In April 2023, the STEPS Speech and Language Therapy team, together with our Neurologic Music Therapist, created a new and innovative Multisensory Group for clients in a PDOC (Prolonged Disorder of Consciousness) state.
PDOC refers to individuals who remain in a coma, vegetative state or in a minimally conscious state +/- following a severe brain injury. The main aim of the group was to provide an enriched and immersive multisensory environment to provide stimulation and interaction for both assessment and quality of life purposes. The use of structured and meaningful stimuli delivered to multiple sensory channels in an integrated and simultaneous manner, also aimed to promote client’s arousal, behavioural responsiveness, and cognitive processing.
Each multisensory group session focuses on a core, fun and familiar theme. Core themes that have been included so far have been coffee shop, gaming, cinema, nightclub, funfair, beach, football and Halloween.
During a typical session, one themed sensory stimulus is delivered synonymously amongst the group, creating a shared and meaningful experience. Following inspiration from (Moattari et al., 2016), the group begins with an awakening and orientation which involves gently calling each client’s name with musical accompaniment introducing the therapist and each client and orientating to room and date. This is followed by auditory, tactile, visual/motor and finally, olfactory (smell) and gustatory (taste) stimulation.
Multisensory stimulation of all sensory input is then delivered simultaneously at the end of the session to truly emulate the experience clients would have had in line with the specific chosen theme. Research suggests that one’s attention orients more easily towards stimuli with multisensory properties, and that this happens automatically (Talsma et al., 2010).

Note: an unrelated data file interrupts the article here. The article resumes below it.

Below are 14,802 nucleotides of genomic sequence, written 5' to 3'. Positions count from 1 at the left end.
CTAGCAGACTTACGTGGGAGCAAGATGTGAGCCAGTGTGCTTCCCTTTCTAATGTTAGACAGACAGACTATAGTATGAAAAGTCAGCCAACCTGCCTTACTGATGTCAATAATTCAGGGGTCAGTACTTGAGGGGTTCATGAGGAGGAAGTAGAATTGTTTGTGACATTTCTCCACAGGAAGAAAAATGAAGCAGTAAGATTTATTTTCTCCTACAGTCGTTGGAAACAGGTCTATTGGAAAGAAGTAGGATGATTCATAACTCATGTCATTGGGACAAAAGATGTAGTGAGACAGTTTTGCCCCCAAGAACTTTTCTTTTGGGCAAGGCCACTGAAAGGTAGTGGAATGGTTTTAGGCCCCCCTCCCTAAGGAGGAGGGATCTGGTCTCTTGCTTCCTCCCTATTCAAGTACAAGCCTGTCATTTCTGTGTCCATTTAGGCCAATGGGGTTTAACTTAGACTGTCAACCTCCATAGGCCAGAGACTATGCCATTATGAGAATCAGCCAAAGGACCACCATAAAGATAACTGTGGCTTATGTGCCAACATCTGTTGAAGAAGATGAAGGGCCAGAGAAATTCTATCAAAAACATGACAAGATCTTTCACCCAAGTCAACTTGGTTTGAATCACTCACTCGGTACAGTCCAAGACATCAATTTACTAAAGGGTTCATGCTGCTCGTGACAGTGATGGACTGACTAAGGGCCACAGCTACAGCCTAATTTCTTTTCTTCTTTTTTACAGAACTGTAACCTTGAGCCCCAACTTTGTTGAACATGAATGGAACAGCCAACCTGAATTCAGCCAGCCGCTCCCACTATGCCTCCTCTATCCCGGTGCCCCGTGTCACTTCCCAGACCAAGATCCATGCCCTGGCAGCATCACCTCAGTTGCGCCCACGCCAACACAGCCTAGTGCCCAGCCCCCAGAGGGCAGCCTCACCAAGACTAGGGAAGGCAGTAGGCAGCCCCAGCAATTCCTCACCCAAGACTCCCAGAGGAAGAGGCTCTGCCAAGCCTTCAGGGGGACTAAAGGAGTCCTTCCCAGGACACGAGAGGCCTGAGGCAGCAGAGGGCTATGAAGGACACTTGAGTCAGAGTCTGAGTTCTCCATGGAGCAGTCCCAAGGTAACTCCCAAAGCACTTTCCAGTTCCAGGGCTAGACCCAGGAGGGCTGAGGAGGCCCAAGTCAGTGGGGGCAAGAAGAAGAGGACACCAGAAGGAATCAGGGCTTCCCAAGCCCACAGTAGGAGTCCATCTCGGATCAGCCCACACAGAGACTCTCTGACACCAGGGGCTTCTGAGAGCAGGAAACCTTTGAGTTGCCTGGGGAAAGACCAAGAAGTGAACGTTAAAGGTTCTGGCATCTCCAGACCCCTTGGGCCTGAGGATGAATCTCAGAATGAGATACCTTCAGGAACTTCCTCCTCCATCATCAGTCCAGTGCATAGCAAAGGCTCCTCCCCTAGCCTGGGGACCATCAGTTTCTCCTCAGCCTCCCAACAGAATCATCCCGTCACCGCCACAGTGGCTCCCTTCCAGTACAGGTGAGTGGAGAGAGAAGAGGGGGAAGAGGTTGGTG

The ’coffee shop’ theme involved creating an environment in which slow background jazz music and people chatting provided auditory stimulation. A coffee shop screen saver and picture menus provided visual input. The STEPS kitchen team kindly provided fresh coffee, hot chocolate, and various flavoured teas.
These not only provided olfactory stimulation for clients to smell but they could also be aerated with micro air bubbles using Biozoon to create a lightweight airy foam allowing our clients who were nil by mouth an opportunity to taste these flavours in a safe and low risk manner whilst simultaneously providing swallow stimulation. Biscuit crumbs, warm mugs, coffee beans and cake were used for tactile stimulation. Clients could be assisted through facilitated movement to touch, smell, watch, listen and taste experiencing the multiple elements of the coffee shop themed stimuli.